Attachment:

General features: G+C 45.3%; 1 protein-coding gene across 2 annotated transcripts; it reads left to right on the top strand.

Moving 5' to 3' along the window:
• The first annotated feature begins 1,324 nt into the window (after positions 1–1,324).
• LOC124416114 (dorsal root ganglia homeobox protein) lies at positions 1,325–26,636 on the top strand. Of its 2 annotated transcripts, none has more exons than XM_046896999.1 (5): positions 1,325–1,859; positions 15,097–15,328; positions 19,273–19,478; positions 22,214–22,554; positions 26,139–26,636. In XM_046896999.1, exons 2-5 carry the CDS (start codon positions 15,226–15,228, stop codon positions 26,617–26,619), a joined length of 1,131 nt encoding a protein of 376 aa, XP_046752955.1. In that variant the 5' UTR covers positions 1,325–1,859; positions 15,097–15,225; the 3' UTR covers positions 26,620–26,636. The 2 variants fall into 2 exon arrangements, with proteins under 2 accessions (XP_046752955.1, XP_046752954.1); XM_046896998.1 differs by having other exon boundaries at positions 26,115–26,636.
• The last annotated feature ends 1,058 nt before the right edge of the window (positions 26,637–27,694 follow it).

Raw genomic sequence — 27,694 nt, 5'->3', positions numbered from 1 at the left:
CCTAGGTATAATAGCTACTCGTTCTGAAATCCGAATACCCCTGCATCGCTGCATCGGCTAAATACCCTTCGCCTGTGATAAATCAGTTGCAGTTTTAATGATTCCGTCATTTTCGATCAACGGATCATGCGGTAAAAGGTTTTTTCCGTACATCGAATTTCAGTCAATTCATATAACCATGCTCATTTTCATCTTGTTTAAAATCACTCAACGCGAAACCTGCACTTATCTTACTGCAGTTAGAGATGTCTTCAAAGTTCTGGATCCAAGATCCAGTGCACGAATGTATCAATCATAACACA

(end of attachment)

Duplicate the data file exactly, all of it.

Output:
General features: G+C 45.3%; 1 protein-coding gene across 2 annotated transcripts; it reads left to right on the top strand.

Moving 5' to 3' along the window:
• The first annotated feature begins 1,324 nt into the window (after positions 1–1,324).
• LOC124416114 (dorsal root ganglia homeobox protein) lies at positions 1,325–26,636 on the top strand. Of its 2 annotated transcripts, none has more exons than XM_046896999.1 (5): positions 1,325–1,859; positions 15,097–15,328; positions 19,273–19,478; positions 22,214–22,554; positions 26,139–26,636. In XM_046896999.1, exons 2-5 carry the CDS (start codon positions 15,226–15,228, stop codon positions 26,617–26,619), a joined length of 1,131 nt encoding a protein of 376 aa, XP_046752955.1. In that variant the 5' UTR covers positions 1,325–1,859; positions 15,097–15,225; the 3' UTR covers positions 26,620–26,636. The 2 variants fall into 2 exon arrangements, with proteins under 2 accessions (XP_046752955.1, XP_046752954.1); XM_046896998.1 differs by having other exon boundaries at positions 26,115–26,636.
• The last annotated feature ends 1,058 nt before the right edge of the window (positions 26,637–27,694 follow it).

Raw genomic sequence — 27,694 nt, 5'->3', positions numbered from 1 at the left:
CCTAGGTATAATAGCTACTCGTTCTGAAATCCGAATACCCCTGCATCGCTGCATCGGCTAAATACCCTTCGCCTGTGATAAATCAGTTGCAGTTTTAATGATTCCGTCATTTTCGATCAACGGATCATGCGGTAAAAGGTTTTTTCCGTACATCGAATTTCAGTCAATTCATATAACCATGCTCATTTTCATCTTGTTTAAAATCACTCAACGCGAAACCTGCACTTATCTTACTGCAGTTAGAGATGTCTTCAAAGTTCTGGATCCAAGATCCAGTGCACGAATGTATCAATCATAACACA